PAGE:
» https://doi.org/10.1016/s0029-7844(01)01413-2
  • 23
    Weiner E, Miremberg H, Grinstein E, Mizrachi Y, Schreiber L, Bar J, Kovo M. The effect of placenta previa on fetal growth and pregnancy outcome, in correlation with placental pathology. J Perinatol. 2016;36(12):1073-1078. Doi: 10.1038/jp.2016.140
    » https://doi.org/10.1038/jp.2016.140
  • 24
    Vahanian SA, Lavery JA, Ananth CV, Vintzileos A. Placental implantation abnormalities and risk of preterm delivery: a systematic review and metaanalysis. Am J Obstet Gynecol. 2015;213(4, Suppl)S78-S90. Doi: 10.1016/j.ajog.2015.05.058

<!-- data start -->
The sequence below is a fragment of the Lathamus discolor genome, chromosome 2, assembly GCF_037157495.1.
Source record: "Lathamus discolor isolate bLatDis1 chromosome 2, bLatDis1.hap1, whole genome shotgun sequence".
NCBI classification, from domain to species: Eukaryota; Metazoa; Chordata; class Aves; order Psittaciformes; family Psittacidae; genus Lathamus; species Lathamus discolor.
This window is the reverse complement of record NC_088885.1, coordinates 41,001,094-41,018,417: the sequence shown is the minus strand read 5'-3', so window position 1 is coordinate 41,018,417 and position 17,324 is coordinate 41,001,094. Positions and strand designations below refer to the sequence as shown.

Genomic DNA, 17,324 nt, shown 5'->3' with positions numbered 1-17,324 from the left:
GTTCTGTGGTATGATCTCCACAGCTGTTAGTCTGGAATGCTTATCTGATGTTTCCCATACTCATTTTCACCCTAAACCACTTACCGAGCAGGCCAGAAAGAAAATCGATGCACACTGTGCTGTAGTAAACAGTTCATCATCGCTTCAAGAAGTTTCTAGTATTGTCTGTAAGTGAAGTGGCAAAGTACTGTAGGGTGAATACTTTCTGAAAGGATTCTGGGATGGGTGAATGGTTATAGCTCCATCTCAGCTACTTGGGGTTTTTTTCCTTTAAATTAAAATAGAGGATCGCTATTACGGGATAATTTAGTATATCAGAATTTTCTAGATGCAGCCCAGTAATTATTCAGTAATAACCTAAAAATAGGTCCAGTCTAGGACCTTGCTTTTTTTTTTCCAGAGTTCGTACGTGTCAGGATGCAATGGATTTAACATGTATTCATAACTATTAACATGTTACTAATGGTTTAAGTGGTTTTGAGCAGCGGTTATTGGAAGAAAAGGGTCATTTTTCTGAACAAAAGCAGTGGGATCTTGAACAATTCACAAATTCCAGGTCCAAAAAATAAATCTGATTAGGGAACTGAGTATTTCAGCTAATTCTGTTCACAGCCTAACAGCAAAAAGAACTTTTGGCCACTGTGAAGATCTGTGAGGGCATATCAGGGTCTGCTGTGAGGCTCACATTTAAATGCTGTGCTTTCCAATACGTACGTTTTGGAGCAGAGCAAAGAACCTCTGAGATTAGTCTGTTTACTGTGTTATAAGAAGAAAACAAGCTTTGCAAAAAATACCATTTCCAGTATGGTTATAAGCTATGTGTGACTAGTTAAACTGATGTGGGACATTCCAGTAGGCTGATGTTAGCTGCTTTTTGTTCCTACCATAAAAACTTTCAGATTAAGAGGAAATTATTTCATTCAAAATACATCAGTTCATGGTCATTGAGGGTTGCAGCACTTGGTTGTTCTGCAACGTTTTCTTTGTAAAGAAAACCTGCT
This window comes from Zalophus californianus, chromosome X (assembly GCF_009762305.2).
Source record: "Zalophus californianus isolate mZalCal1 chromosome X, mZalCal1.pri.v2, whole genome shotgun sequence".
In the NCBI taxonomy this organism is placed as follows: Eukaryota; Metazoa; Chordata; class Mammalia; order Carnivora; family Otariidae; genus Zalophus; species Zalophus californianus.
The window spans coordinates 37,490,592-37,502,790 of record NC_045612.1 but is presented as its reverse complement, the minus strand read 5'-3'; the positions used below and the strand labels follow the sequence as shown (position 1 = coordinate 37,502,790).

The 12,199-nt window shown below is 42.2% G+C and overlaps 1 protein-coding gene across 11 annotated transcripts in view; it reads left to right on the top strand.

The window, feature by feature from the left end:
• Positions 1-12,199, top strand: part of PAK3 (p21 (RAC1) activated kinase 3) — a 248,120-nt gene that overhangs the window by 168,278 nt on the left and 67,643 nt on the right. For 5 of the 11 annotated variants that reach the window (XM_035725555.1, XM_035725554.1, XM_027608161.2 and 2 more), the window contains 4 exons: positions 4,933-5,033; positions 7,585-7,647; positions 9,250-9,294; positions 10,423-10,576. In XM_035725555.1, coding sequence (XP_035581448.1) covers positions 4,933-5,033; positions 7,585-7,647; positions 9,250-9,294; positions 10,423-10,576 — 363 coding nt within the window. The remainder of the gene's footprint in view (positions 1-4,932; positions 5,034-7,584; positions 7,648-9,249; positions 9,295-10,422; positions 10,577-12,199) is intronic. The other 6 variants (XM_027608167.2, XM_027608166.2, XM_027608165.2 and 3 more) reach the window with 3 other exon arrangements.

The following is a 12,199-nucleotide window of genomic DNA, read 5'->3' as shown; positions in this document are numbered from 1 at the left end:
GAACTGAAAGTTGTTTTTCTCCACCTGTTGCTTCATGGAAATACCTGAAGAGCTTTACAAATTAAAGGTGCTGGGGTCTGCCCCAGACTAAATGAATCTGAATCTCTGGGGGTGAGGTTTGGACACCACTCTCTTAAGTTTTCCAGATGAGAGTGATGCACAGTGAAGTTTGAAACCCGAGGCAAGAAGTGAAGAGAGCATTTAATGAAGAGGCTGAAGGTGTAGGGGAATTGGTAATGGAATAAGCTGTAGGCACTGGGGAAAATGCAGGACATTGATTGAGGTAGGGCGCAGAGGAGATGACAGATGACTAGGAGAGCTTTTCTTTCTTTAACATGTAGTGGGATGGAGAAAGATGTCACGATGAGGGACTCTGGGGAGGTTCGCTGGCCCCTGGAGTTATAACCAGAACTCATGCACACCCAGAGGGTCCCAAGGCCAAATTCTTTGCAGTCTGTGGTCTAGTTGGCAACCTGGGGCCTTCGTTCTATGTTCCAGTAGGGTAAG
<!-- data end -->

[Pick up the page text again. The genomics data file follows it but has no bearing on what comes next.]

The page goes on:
» https://doi.org/10.1016/j.ajog.2015.05.058

Publication Dates

  • Publication in this collection
    08 Mar 2021
  • Date of issue
    Jan 2021

History

  • Received
    16 Apr 2020
  • Accepted
    30 Sept 2020
Federação Brasileira das Sociedades de Ginecologia e Obstetrícia Av. Brigadeiro Luís Antônio, 3421, sala 903 - Jardim Paulista, 01401-001 São Paulo SP - Brasil, Tel. (55 11) 5573-4919 - Rio de Janeiro - RJ - Brazil
E-mail: editorial.office@febrasgo.org.br